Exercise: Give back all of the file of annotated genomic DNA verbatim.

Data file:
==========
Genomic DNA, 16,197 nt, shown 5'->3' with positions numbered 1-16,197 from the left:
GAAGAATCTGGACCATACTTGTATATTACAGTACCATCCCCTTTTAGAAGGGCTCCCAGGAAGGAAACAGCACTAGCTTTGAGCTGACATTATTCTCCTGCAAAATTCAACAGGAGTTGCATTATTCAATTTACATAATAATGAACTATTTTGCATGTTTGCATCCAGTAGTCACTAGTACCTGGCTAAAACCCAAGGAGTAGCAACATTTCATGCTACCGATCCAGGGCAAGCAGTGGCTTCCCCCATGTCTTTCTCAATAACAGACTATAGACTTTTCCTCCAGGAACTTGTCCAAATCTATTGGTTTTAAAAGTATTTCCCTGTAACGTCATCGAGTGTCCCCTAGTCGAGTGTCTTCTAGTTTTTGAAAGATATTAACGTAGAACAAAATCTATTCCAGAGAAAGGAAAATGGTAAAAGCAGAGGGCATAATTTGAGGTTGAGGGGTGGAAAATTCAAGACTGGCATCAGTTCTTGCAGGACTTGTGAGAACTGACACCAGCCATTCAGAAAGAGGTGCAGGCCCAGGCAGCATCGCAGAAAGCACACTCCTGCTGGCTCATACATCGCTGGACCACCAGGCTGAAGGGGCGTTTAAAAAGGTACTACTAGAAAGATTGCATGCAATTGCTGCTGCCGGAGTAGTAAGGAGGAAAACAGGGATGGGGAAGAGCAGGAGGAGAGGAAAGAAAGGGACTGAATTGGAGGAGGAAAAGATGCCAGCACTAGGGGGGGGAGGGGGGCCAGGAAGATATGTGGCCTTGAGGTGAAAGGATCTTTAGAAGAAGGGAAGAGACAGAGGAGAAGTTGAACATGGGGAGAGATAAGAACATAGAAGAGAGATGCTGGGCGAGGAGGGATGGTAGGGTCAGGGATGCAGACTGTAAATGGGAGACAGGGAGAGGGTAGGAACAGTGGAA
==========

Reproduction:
Genomic DNA, 16,197 nt, shown 5'->3' with positions numbered 1-16,197 from the left:
GAAGAATCTGGACCATACTTGTATATTACAGTACCATCCCCTTTTAGAAGGGCTCCCAGGAAGGAAACAGCACTAGCTTTGAGCTGACATTATTCTCCTGCAAAATTCAACAGGAGTTGCATTATTCAATTTACATAATAATGAACTATTTTGCATGTTTGCATCCAGTAGTCACTAGTACCTGGCTAAAACCCAAGGAGTAGCAACATTTCATGCTACCGATCCAGGGCAAGCAGTGGCTTCCCCCATGTCTTTCTCAATAACAGACTATAGACTTTTCCTCCAGGAACTTGTCCAAATCTATTGGTTTTAAAAGTATTTCCCTGTAACGTCATCGAGTGTCCCCTAGTCGAGTGTCTTCTAGTTTTTGAAAGATATTAACGTAGAACAAAATCTATTCCAGAGAAAGGAAAATGGTAAAAGCAGAGGGCATAATTTGAGGTTGAGGGGTGGAAAATTCAAGACTGGCATCAGTTCTTGCAGGACTTGTGAGAACTGACACCAGCCATTCAGAAAGAGGTGCAGGCCCAGGCAGCATCGCAGAAAGCACACTCCTGCTGGCTCATACATCGCTGGACCACCAGGCTGAAGGGGCGTTTAAAAAGGTACTACTAGAAAGATTGCATGCAATTGCTGCTGCCGGAGTAGTAAGGAGGAAAACAGGGATGGGGAAGAGCAGGAGGAGAGGAAAGAAAGGGACTGAATTGGAGGAGGAAAAGATGCCAGCACTAGGGGGGGGAGGGGGGCCAGGAAGATATGTGGCCTTGAGGTGAAAGGATCTTTAGAAGAAGGGAAGAGACAGAGGAGAAGTTGAACATGGGGAGAGATAAGAACATAGAAGAGAGATGCTGGGCGAGGAGGGATGGTAGGGTCAGGGATGCAGACTGTAAATGGGAGACAGGGAGAGGGTAGGAACAGTGGAA